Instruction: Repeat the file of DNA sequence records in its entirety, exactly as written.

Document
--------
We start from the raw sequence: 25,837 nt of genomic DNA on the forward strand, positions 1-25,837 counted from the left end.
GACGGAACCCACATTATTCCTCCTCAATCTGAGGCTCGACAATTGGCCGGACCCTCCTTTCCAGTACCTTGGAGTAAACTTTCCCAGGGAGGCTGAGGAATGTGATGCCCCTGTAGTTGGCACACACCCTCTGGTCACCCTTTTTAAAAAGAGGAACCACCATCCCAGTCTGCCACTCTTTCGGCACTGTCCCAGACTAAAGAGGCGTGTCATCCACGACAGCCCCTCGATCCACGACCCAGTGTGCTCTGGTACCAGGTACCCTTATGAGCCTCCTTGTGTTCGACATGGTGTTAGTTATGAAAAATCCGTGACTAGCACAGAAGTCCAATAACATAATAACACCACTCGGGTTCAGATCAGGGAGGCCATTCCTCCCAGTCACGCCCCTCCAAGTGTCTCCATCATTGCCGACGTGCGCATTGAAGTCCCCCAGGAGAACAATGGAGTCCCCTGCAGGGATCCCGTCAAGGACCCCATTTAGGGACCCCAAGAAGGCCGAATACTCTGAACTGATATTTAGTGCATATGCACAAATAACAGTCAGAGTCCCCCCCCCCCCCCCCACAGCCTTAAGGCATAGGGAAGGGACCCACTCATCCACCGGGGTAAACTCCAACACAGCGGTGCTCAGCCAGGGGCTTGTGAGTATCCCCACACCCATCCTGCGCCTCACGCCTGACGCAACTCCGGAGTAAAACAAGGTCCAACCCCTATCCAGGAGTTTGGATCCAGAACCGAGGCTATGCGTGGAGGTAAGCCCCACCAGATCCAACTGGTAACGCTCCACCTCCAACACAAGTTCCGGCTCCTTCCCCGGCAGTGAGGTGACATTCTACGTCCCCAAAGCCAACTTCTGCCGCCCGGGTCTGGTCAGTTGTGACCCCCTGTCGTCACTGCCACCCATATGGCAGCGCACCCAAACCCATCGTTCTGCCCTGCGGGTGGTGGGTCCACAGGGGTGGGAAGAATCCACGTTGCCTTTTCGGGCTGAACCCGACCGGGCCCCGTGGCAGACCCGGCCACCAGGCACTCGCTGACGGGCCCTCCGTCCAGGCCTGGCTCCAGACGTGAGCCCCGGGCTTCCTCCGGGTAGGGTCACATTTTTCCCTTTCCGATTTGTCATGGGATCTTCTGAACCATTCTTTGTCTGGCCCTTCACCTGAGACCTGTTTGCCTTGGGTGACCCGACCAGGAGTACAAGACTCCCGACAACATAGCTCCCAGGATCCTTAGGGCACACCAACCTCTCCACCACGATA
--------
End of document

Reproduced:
We start from the raw sequence: 25,837 nt of genomic DNA on the forward strand, positions 1-25,837 counted from the left end.
GACGGAACCCACATTATTCCTCCTCAATCTGAGGCTCGACAATTGGCCGGACCCTCCTTTCCAGTACCTTGGAGTAAACTTTCCCAGGGAGGCTGAGGAATGTGATGCCCCTGTAGTTGGCACACACCCTCTGGTCACCCTTTTTAAAAAGAGGAACCACCATCCCAGTCTGCCACTCTTTCGGCACTGTCCCAGACTAAAGAGGCGTGTCATCCACGACAGCCCCTCGATCCACGACCCAGTGTGCTCTGGTACCAGGTACCCTTATGAGCCTCCTTGTGTTCGACATGGTGTTAGTTATGAAAAATCCGTGACTAGCACAGAAGTCCAATAACATAATAACACCACTCGGGTTCAGATCAGGGAGGCCATTCCTCCCAGTCACGCCCCTCCAAGTGTCTCCATCATTGCCGACGTGCGCATTGAAGTCCCCCAGGAGAACAATGGAGTCCCCTGCAGGGATCCCGTCAAGGACCCCATTTAGGGACCCCAAGAAGGCCGAATACTCTGAACTGATATTTAGTGCATATGCACAAATAACAGTCAGAGTCCCCCCCCCCCCCCCCACAGCCTTAAGGCATAGGGAAGGGACCCACTCATCCACCGGGGTAAACTCCAACACAGCGGTGCTCAGCCAGGGGCTTGTGAGTATCCCCACACCCATCCTGCGCCTCACGCCTGACGCAACTCCGGAGTAAAACAAGGTCCAACCCCTATCCAGGAGTTTGGATCCAGAACCGAGGCTATGCGTGGAGGTAAGCCCCACCAGATCCAACTGGTAACGCTCCACCTCCAACACAAGTTCCGGCTCCTTCCCCGGCAGTGAGGTGACATTCTACGTCCCCAAAGCCAACTTCTGCCGCCCGGGTCTGGTCAGTTGTGACCCCCTGTCGTCACTGCCACCCATATGGCAGCGCACCCAAACCCATCGTTCTGCCCTGCGGGTGGTGGGTCCACAGGGGTGGGAAGAATCCACGTTGCCTTTTCGGGCTGAACCCGACCGGGCCCCGTGGCAGACCCGGCCACCAGGCACTCGCTGACGGGCCCTCCGTCCAGGCCTGGCTCCAGACGTGAGCCCCGGGCTTCCTCCGGGTAGGGTCACATTTTTCCCTTTCCGATTTGTCATGGGATCTTCTGAACCATTCTTTGTCTGGCCCTTCACCTGAGACCTGTTTGCCTTGGGTGACCCGACCAGGAGTACAAGACTCCCGACAACATAGCTCCCAGGATCCTTAGGGCACACCAACCTCTCCACCACGATA